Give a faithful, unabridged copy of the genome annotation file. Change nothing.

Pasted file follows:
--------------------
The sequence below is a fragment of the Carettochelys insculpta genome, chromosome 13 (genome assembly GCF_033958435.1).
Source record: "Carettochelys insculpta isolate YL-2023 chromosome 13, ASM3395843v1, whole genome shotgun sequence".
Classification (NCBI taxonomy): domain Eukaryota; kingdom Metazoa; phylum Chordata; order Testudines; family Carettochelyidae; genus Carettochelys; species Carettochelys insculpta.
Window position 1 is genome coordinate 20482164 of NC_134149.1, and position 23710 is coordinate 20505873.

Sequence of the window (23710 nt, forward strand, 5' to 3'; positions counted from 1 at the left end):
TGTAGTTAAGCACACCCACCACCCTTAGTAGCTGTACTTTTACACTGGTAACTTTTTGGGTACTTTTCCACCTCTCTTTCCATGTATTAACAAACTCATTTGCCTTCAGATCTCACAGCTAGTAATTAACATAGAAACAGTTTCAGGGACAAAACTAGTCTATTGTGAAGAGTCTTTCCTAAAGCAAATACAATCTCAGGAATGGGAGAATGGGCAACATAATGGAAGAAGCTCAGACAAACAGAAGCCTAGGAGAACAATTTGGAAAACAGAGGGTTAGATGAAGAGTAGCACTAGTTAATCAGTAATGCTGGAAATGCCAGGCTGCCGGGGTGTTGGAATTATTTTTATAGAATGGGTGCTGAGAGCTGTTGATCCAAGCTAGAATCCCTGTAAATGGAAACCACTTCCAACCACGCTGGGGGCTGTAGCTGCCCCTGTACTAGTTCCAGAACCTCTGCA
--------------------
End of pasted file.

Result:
The sequence below is a fragment of the Carettochelys insculpta genome, chromosome 13 (genome assembly GCF_033958435.1).
Source record: "Carettochelys insculpta isolate YL-2023 chromosome 13, ASM3395843v1, whole genome shotgun sequence".
Classification (NCBI taxonomy): domain Eukaryota; kingdom Metazoa; phylum Chordata; order Testudines; family Carettochelyidae; genus Carettochelys; species Carettochelys insculpta.
Window position 1 is genome coordinate 20482164 of NC_134149.1, and position 23710 is coordinate 20505873.

Sequence of the window (23710 nt, forward strand, 5' to 3'; positions counted from 1 at the left end):
TGTAGTTAAGCACACCCACCACCCTTAGTAGCTGTACTTTTACACTGGTAACTTTTTGGGTACTTTTCCACCTCTCTTTCCATGTATTAACAAACTCATTTGCCTTCAGATCTCACAGCTAGTAATTAACATAGAAACAGTTTCAGGGACAAAACTAGTCTATTGTGAAGAGTCTTTCCTAAAGCAAATACAATCTCAGGAATGGGAGAATGGGCAACATAATGGAAGAAGCTCAGACAAACAGAAGCCTAGGAGAACAATTTGGAAAACAGAGGGTTAGATGAAGAGTAGCACTAGTTAATCAGTAATGCTGGAAATGCCAGGCTGCCGGGGTGTTGGAATTATTTTTATAGAATGGGTGCTGAGAGCTGTTGATCCAAGCTAGAATCCCTGTAAATGGAAACCACTTCCAACCACGCTGGGGGCTGTAGCTGCCCCTGTACTAGTTCCAGAACCTCTGCA